Ant and Dec have come to Beverley Callard's defense after she has been repeatedly accused of 'faking her veganism' on I'm A Celebrity... Get Me Out Of Here.
Her dietary requirements caused ruffles on social media again during Monday night's episode when the camp were rewarded with scotch eggs, which she speedily quaffed alongside her other celebrity contestants.
When a Twitter user penned: 'Well well well Beverly... was that scotch egg vegan?', Dec took to the presenting duo's joint Twitter account to defend the Coronation Street legend, 63, writing: 'She got a vegan one tbf. D #imacelebrity'.
Since entering the show, Beverley has claimed she turned vegan in March, just a few months before the start of the ITV series, but has baffled viewers after appearing to tuck into non vegan meals and treats in camp.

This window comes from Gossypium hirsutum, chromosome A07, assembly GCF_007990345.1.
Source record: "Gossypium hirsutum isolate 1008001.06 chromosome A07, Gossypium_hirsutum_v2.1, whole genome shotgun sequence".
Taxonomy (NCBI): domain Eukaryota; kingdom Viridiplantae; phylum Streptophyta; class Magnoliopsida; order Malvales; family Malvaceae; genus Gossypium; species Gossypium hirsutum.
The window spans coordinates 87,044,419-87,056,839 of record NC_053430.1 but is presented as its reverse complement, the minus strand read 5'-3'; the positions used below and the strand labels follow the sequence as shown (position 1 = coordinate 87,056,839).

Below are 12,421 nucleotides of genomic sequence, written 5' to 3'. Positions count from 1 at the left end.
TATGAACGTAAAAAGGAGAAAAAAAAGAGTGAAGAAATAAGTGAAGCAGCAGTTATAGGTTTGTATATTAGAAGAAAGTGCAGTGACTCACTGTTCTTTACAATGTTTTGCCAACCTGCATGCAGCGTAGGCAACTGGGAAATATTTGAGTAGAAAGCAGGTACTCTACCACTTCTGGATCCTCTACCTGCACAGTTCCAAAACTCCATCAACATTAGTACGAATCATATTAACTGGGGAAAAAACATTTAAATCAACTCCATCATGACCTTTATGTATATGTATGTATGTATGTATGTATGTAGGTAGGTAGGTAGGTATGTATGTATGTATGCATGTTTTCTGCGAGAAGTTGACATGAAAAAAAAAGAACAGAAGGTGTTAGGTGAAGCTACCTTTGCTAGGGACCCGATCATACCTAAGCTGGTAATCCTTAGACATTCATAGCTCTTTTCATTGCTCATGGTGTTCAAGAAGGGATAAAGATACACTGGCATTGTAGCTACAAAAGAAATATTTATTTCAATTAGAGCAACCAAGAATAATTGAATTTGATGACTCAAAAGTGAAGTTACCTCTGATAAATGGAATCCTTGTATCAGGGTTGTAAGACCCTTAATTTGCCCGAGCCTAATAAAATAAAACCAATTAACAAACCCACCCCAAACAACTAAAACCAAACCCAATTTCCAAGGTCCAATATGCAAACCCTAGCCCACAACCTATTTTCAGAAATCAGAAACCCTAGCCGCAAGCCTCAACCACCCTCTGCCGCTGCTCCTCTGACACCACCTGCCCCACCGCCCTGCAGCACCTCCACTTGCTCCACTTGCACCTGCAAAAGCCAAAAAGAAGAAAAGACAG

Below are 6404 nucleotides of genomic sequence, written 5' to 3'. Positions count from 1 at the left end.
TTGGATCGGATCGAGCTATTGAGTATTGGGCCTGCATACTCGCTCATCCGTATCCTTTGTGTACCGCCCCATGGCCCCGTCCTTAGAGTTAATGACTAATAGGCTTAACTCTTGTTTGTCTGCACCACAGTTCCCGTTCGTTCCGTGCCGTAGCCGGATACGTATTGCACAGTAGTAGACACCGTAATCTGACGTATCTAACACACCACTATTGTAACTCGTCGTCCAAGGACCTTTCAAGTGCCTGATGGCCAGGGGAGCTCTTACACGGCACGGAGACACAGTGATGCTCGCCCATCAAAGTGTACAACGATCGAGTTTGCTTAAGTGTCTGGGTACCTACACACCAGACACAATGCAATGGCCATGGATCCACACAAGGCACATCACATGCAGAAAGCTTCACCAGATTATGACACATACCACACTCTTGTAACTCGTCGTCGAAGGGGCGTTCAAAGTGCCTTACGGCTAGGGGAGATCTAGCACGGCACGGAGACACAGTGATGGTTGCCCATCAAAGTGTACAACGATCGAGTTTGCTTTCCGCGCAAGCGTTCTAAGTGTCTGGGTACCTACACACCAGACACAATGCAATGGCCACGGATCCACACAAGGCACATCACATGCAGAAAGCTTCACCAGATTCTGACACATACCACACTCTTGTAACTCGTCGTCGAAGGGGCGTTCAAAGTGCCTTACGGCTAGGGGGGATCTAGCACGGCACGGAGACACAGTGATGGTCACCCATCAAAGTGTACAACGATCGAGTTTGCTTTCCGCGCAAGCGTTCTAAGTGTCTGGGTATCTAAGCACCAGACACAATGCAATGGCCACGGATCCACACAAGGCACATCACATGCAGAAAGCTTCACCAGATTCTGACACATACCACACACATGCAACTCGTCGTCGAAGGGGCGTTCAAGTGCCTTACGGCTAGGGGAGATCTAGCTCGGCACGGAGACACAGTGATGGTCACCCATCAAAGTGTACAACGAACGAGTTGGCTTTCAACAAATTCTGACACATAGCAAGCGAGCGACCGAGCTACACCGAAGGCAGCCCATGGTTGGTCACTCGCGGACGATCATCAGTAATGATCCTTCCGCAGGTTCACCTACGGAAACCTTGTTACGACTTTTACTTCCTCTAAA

Her veganism meant she has swerved arguably the worst dishes in the notorious eating trial, but confused fans again as she appeared to enjoy a scotch egg.
After Jordan and Ruthie chose the treat over chocolate mini eggs in the day's Castle Coin Challenge, the whole camp were seen tucking into the treat.
A typical Scotch egg usually consists of a hard boiled egg wrapped in pork sausage meat and then dipped in bread crumbs.
Viewers took to Twitter in droves to question if vegan Beverley should be allowed the snack, with one tweeting: 'Is Bev only vegan when it comes to the trials? I see her eating that scotch egg.'
'Bev, the scotch egg, eel eating, squirrel eating, meat eating, vegan' teased another.
Bev has sparked questions from fans about her sudden change to a vegan diet since entering the I'm A Celeb castle.